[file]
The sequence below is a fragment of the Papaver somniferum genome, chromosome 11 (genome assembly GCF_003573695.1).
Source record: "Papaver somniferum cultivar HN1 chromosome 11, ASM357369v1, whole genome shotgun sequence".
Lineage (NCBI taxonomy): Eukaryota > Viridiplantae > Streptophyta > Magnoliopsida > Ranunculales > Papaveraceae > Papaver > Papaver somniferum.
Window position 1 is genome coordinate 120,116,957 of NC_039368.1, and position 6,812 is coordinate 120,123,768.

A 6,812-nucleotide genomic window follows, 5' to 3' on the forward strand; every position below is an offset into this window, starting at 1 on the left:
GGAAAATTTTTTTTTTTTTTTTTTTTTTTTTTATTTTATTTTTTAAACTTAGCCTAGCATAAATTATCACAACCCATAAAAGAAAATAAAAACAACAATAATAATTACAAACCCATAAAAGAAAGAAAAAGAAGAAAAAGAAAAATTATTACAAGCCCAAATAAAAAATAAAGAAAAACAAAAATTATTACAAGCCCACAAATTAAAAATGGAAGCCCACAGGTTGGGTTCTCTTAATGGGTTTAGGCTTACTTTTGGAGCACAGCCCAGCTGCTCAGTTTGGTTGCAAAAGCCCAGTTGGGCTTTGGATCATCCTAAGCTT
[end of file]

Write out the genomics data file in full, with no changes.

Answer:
The sequence below is a fragment of the Papaver somniferum genome, chromosome 11 (genome assembly GCF_003573695.1).
Source record: "Papaver somniferum cultivar HN1 chromosome 11, ASM357369v1, whole genome shotgun sequence".
Lineage (NCBI taxonomy): Eukaryota > Viridiplantae > Streptophyta > Magnoliopsida > Ranunculales > Papaveraceae > Papaver > Papaver somniferum.
Window position 1 is genome coordinate 120,116,957 of NC_039368.1, and position 6,812 is coordinate 120,123,768.

A 6,812-nucleotide genomic window follows, 5' to 3' on the forward strand; every position below is an offset into this window, starting at 1 on the left:
GGAAAATTTTTTTTTTTTTTTTTTTTTTTTTTATTTTATTTTTTAAACTTAGCCTAGCATAAATTATCACAACCCATAAAAGAAAATAAAAACAACAATAATAATTACAAACCCATAAAAGAAAGAAAAAGAAGAAAAAGAAAAATTATTACAAGCCCAAATAAAAAATAAAGAAAAACAAAAATTATTACAAGCCCACAAATTAAAAATGGAAGCCCACAGGTTGGGTTCTCTTAATGGGTTTAGGCTTACTTTTGGAGCACAGCCCAGCTGCTCAGTTTGGTTGCAAAAGCCCAGTTGGGCTTTGGATCATCCTAAGCTT